As the Year of the Linux Desktop rolls on, a number Linuxeers playing Overwatch have reported being banned for supposedly cheating then seemingly unbanned after Blizzard realised it was a technical hiccup. Overwatch doesn’t have a Linux version, see, but unofficial tools can make it possible for pals of the penguin to run it – and Blizzard’s cheat-detecting guard dog last week apparently became confused and started barking at one such tool. Following a couple of frustrating and confusing days for grepheads, it seems cleaned up now but, y’know, I thought you might be interested to know.
The kerfuffle rippled across the Linuxsphere but was largely documented by Reddit poster “IngeniousDox” on the Linux Gaming board. That started last week when IngeniousDox said they found themself suddenly banned after a year of a happily Overwatching on Linux, and a number of other folks chipped in to say they’d been hit too.
IngeniousDox said their ban message gave Blizzard’s stock “Recent activity on this account shows the use of an unauthorized cheat program” ban message. It did look a little like Tuxnuts might perhaps get shut out as a side effect of Blizzard upgrading their anti-cheat.
While Overwatch doesn’t have an official Linux version, Blizzard have seemed to condone using technotrickery to play it outside Windows. One customer support person said in April that “playing on Linux or even a Mac while on an emulated Windows environment is not bannable,” adding the disclaimer that “Since the game isn’t actually designed for those operating systems, we can’t guarantee stability however.” But playing something in an unsupported way always brings the risk that you might get shut out by changes focused on platforms that are officially supported.
One theory among players was the bans were triggered by a new option added to DXVK, a tool which pushes games built for Windows on Direct3D to run through the Vulkan API on Linux using the popular tool Wine (this is me trying to avoid jargon). This was taken seriously enough as a potential cause that DXVK removed that ‘asynchronous shader compilation’ option – but some who’d not been using that option reported they had been banned too. In short, mysteries.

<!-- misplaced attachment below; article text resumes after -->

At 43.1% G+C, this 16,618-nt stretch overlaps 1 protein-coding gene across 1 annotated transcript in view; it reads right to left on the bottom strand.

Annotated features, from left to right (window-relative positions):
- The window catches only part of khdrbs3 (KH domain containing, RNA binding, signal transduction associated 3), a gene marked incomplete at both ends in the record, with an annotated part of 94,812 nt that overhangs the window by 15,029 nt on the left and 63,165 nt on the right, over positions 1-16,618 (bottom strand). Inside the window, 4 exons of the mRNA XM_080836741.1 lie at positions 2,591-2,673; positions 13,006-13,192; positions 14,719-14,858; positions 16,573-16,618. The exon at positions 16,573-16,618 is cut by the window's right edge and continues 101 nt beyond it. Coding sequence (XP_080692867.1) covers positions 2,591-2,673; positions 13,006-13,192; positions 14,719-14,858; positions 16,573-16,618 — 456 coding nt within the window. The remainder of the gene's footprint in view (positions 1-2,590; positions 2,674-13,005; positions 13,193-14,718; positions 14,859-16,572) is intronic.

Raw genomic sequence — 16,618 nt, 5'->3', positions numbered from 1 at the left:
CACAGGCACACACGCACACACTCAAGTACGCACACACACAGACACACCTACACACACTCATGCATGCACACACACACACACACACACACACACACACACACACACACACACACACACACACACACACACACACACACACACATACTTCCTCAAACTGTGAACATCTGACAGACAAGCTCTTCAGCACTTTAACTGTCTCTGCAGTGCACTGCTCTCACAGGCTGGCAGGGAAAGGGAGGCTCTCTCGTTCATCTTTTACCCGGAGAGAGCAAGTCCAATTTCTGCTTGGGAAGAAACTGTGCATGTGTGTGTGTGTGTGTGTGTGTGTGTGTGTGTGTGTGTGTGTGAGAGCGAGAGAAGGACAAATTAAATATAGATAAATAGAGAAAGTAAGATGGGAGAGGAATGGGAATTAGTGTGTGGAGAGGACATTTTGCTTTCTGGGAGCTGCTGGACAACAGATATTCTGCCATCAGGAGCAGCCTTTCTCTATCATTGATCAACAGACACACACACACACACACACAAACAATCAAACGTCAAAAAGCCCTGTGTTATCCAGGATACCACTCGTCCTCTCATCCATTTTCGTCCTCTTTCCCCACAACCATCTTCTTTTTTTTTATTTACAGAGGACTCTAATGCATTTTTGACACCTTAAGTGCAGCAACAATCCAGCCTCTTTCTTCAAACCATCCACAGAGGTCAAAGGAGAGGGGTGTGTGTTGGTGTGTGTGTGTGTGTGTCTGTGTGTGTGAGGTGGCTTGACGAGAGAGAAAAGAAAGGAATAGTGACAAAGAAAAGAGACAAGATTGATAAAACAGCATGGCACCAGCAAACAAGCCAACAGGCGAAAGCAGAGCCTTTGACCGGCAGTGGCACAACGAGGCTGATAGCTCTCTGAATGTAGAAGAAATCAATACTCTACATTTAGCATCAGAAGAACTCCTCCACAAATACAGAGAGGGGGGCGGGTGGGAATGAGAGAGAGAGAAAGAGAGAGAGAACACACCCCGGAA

While the precise cause remains unknown, and Blizzard yet to issue a public statement, the situation seems cleared up.
“After performing an additional review of the evidence considered in this action, we determined that this account closure was an error,” reads the message IngeniousDox says they received from Blizzard. “We are reopening the license for play, and hope you will accept our sincere apologies for the mistake.” Other folks have reported being unbanned since.
While official Linux (and Mac) support for more games would be grand, unofficial support is still improving nicely – hiccups like this aside. Valve are working on expanding Steam’s Linux support so Windows games which play nicely with their customised version of Wine appear seamlessly in Steam libraries on Linux, working just like a game with official Linux support. Valve are also sharing their improvements with Linuxnauts at large, so it’s not just limited to Steam.